Friday, April 20, 2007

Classification Trees: CART vs. CHAID

When it comes to classification trees, there are three major algorithms used in practice. CART ("Classification and Regression Trees"), C4.5, and CHAID.

All three algorithms create classification rules by constructing a tree-like structure of the data. However, they are different in a few important ways.

The main difference is in the tree construction process. In order to avoid over-fitting the data, all methods try to limit the size of the resulting tree. CHAID (and variants of CHAID) achieve this by using a statistical stopping rule that discontinuous tree growth. In contrast, both CART and C4.5 first grow the full tree and then prune it back. The tree pruning is done by examining the performance of the tree on a holdout dataset, and comparing it to the performance on the training set. The tree is pruned until the performance is similar on both datasets (thereby indicating that there is no over-fitting of the training set). This highlights another difference between the methods: CHAID and C4.5 use a single dataset to arrive at the final tree, whereas CART uses a training set to build the tree and a holdout set to prune it.

A difference between CART and the other two is that the CART splitting rule allows only binary splits (e.g., "if Income<$50K then X, else Y"), whereas C4.5 and CHAID allow multiple splits. In the latter, trees sometimes look more like bushes. CHAID has been especially popular in marketing research, in the context of market segmentation. In other areas, CART and C4.5 tend to be more popular. One important difference that came to my mind is in the goal that CHAID is most useful for, compared to the goal of CART. To clarify my point, let me first explain the CHAID mechanism in a bit more detail. At each split, the algorithm looks for the predictor variable that if split, most "explains" the category response variable. In order to decide whether to create a particular split based on this variable, the CHAID algorithm tests a hypothesis regarding dependence between the splitted variable and the categorical response(using the chi-squared test for independence). Using a pre-specified significance level, if the test shows that the splitted variable and the response are independent, the algorithm stops the tree growth. Otherwise the split is created, and the next best split is searched. In contrast, the CART algorithm decides on a split based on the amount of homogeneity within class that is achieved by the split. And later on, the split is reconsidered based on considerations of over-fitting. Now I get to my point: It appears to me that CHAID is most useful for analysis, whereas CART is more suitable for prediction. In other words, CHAID should be used when the goal is to describe or understand the relationship between a response variable and a set of explanatory variables, whereas CART is better suited for creating a model that has high prediction accuracy of new cases.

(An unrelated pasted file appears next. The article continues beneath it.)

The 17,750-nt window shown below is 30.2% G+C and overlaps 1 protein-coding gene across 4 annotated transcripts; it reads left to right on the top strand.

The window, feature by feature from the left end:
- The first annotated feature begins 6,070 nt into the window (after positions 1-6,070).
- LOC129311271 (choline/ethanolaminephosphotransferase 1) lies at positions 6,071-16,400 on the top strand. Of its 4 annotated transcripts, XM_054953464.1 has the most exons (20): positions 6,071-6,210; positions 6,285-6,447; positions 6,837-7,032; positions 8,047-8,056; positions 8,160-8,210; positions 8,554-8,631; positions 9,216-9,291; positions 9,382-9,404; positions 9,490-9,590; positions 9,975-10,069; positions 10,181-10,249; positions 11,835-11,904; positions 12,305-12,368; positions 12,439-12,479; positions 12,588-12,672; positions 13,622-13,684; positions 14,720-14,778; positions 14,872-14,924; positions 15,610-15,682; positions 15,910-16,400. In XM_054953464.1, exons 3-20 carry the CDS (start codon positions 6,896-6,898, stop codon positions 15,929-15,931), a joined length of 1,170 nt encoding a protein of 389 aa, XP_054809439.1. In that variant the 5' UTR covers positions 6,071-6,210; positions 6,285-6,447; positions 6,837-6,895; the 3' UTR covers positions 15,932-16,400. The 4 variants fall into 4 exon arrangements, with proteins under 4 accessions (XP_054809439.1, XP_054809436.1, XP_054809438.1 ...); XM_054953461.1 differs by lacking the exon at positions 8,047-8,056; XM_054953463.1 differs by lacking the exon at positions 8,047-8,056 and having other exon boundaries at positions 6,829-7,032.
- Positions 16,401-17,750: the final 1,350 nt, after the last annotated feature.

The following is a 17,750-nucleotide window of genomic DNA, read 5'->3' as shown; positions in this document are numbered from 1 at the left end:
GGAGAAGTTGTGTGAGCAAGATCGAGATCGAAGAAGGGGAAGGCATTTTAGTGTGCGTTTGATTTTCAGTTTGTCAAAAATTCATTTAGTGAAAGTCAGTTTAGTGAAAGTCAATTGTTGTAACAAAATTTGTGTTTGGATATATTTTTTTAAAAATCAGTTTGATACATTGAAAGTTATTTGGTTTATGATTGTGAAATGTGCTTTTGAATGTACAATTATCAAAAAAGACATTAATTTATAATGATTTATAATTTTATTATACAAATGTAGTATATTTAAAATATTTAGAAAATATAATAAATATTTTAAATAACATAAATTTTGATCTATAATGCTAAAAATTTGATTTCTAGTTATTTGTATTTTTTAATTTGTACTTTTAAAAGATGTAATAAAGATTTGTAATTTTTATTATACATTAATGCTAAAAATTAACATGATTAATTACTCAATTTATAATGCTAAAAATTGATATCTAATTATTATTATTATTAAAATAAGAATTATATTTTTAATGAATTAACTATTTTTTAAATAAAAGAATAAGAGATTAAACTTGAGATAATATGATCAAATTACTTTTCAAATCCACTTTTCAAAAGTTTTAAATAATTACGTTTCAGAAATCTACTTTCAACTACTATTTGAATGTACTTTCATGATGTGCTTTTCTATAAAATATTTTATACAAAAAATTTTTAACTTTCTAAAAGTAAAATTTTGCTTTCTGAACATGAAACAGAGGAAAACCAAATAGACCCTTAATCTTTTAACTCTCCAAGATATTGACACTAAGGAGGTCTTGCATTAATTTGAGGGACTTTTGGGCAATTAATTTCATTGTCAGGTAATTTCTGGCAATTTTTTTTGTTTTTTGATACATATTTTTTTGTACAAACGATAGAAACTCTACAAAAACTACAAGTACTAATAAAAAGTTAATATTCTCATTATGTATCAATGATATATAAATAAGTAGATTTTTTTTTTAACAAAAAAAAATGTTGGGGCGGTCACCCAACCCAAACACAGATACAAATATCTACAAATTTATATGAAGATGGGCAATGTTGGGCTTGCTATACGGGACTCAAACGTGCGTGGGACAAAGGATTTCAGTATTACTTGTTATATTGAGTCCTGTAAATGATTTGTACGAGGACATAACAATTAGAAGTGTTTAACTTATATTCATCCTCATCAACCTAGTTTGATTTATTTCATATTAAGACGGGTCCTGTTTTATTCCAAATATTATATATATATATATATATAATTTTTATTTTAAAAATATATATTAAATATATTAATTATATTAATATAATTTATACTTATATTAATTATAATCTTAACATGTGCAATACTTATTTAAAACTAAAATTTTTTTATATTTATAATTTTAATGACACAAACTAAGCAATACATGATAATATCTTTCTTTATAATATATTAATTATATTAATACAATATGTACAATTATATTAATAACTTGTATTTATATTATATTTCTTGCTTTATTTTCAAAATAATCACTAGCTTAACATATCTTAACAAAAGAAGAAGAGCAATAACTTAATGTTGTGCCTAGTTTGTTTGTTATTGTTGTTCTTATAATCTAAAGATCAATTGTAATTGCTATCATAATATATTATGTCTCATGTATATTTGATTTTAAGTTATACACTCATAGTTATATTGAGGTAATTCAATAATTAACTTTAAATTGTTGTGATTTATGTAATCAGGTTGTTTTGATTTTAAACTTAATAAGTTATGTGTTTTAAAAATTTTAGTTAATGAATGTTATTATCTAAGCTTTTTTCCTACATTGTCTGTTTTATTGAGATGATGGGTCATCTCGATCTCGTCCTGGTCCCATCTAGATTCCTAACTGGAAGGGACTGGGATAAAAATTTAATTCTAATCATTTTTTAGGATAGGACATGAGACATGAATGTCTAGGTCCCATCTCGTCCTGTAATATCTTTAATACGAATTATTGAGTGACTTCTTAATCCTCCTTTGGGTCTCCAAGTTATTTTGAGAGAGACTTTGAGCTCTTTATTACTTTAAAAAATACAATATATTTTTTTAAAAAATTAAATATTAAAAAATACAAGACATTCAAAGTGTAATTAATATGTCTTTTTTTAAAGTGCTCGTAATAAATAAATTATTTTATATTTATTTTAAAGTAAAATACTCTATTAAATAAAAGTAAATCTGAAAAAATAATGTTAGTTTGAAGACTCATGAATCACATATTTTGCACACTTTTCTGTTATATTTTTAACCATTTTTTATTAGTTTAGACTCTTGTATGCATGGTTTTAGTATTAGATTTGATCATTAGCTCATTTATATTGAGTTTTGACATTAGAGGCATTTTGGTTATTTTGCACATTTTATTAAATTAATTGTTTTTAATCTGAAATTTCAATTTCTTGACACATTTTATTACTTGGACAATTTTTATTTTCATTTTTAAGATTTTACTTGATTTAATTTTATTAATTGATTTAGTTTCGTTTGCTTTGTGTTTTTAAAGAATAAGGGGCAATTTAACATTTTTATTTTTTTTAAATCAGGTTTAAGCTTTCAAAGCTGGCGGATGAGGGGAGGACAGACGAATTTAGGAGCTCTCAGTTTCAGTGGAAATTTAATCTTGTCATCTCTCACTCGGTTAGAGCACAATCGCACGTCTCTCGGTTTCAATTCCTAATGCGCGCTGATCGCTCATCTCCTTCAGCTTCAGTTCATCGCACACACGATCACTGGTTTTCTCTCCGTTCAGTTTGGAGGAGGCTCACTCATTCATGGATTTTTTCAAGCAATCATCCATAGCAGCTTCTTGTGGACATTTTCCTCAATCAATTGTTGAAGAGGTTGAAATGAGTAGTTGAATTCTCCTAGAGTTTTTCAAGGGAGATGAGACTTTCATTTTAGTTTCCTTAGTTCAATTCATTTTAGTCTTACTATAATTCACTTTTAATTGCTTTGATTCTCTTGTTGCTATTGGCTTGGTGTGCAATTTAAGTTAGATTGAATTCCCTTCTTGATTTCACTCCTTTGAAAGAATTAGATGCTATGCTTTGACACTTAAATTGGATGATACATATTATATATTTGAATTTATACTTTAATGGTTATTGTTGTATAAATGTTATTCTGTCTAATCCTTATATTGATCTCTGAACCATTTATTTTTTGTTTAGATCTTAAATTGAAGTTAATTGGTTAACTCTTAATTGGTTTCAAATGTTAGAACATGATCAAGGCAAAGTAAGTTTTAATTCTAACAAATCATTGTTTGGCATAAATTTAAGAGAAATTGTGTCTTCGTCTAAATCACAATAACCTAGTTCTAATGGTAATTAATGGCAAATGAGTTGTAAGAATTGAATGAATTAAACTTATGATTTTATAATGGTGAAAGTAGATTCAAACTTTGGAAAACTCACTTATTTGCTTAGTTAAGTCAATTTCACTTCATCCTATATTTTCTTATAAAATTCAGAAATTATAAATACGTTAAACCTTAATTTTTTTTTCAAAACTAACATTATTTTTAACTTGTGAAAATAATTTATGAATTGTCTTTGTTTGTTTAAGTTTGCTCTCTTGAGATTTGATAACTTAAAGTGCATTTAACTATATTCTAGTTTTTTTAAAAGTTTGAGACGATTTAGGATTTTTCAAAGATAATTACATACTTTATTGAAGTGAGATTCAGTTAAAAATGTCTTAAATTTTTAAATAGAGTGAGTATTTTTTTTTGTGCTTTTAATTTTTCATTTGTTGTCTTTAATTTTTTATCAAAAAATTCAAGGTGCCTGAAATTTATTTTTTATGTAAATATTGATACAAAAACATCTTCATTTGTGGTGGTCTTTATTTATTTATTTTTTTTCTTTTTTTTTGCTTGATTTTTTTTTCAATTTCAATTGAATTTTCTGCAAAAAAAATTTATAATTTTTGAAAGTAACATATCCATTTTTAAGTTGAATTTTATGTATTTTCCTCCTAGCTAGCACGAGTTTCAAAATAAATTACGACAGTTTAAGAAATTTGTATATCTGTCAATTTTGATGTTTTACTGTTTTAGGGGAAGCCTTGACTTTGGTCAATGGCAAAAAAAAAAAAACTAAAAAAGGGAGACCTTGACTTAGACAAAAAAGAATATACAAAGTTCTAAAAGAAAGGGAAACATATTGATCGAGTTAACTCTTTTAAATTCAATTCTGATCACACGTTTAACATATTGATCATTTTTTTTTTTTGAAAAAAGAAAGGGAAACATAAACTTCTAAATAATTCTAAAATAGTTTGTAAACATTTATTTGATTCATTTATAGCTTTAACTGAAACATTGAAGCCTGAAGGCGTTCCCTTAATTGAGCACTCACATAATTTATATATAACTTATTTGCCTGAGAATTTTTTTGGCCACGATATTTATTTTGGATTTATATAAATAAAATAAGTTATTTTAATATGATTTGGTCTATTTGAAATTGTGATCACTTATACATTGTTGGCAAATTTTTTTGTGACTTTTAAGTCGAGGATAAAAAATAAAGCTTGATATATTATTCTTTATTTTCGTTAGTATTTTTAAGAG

In the book Statistics Methods and Applications by Hill and Lewicki, the authors mention another related difference, related to CART's binary splits vs. CHAIDs multiple-category splits: "CHAID often yields many terminal nodes connected to a single branch, which can be conveniently summarized in a simple two-way table with multiple categories for each variable of dimension of the table. This type of display matches well the requirements for research on market segmentation... CART will always yield binary trees, which sometimes can not be summarized as efficiently for interpretation and/or presentation". In other words, if the goal is explanatory, CHAID is better suited for the task.

There are additional differences between the algorithms, which I will not mention here. Some can be found in the excellent Statistics Methods and Applications by Hill and Lewicki.
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